So what was next?
Walking on broken glass? Pardon? How is that even humanly possible without you shredding your feet to bloody ribbons?
The key points that Kevin covered with us before doing the walk across broken glass were the following:
Pay attention i.e focus on what you are doing
Know where you now and where you want to go
Plan how you will get there
That’s my look of concentration.
And that’s my look of disbelief and elation that I had just walked on broken glass, and survived.
And now for the final stage.
I remember standing at the edge of the fire and thinking “I cannot do this. I do not have what it takes”. And then I started walking.
So what made me do it?
I am not sure if you will find this a shallow and superficial reason, but it was pride. I could not bear the thought of having to go home and tell my kids and the friends that knew I was doing this, that I had failed. I realised later that night that pride was the same reason that I made it to the top of Mnt Kilimanjaro 10 years earlier when I was violently ill and so close to giving up on that last night of climbing. I could not face the humiliation of telling people that I had not made it.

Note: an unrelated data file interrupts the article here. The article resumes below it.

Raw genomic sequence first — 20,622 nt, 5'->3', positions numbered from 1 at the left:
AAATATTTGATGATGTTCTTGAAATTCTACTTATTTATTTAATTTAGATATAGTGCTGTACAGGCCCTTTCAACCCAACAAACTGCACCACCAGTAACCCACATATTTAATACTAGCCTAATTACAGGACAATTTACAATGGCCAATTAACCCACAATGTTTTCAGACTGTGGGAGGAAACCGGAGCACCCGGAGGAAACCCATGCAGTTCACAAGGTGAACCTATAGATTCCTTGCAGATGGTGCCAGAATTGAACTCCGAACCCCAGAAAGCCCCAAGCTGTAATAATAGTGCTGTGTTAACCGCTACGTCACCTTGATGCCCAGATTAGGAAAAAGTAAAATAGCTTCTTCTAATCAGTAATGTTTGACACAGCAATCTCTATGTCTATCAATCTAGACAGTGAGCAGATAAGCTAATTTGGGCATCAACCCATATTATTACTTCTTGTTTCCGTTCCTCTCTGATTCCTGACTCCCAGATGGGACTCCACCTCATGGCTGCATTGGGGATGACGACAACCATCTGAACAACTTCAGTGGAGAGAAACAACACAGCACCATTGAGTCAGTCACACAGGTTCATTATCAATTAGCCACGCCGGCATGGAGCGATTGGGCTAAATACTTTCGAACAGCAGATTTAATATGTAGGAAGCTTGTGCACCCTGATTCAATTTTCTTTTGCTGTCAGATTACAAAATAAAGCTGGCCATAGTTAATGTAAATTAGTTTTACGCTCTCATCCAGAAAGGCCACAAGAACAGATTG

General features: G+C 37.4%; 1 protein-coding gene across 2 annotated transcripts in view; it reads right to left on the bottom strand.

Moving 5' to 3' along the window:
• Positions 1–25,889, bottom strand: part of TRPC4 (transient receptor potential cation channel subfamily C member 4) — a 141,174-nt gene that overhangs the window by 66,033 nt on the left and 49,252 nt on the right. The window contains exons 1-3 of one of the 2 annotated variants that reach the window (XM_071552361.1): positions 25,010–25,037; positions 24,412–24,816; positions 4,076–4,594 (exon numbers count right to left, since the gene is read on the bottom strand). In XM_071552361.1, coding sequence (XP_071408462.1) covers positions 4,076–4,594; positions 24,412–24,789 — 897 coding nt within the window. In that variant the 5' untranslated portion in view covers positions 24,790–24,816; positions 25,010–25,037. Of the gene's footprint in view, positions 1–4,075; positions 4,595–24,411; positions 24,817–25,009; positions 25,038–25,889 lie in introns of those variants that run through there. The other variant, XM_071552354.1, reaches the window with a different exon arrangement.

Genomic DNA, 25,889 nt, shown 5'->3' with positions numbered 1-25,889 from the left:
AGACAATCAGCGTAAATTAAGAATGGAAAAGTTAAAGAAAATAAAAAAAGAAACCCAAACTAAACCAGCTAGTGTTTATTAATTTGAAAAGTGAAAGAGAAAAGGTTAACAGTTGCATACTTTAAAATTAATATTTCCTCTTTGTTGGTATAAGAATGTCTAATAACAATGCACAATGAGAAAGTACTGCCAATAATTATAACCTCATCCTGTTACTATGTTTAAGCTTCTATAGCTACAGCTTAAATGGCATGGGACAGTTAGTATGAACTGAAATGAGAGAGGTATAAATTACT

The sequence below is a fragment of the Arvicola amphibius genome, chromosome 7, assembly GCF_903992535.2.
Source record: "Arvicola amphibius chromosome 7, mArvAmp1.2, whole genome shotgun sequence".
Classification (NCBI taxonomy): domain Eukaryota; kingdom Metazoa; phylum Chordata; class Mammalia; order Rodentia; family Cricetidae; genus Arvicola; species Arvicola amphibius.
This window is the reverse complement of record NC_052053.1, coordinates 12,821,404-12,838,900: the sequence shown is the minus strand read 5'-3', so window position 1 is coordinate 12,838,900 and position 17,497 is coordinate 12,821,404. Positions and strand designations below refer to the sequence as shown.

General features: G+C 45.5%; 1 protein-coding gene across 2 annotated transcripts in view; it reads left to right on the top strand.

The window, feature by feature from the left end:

I wonder what that says about me?
Regardless of my reasons for actually getting it done, I will say that it has definitely changed something in me. I feel like I am 18 years old again and there is a long-forgotten feeling of hope that is bubbling its way through my spirit.
Someone asked what it felt like to walk on the coals. You can feel the heat but it is not unbearable. All you are focused on is getting to the other side and I think it is that single-minded mental focus on your end goal that stops you from getting burnt.
I walked on fire and I did not get burnt. I crushed that belief that walking on fire was not physically possible. I was wrong. It is possible.
So if I was wrong about that, what other beliefs about myself am I wrong about?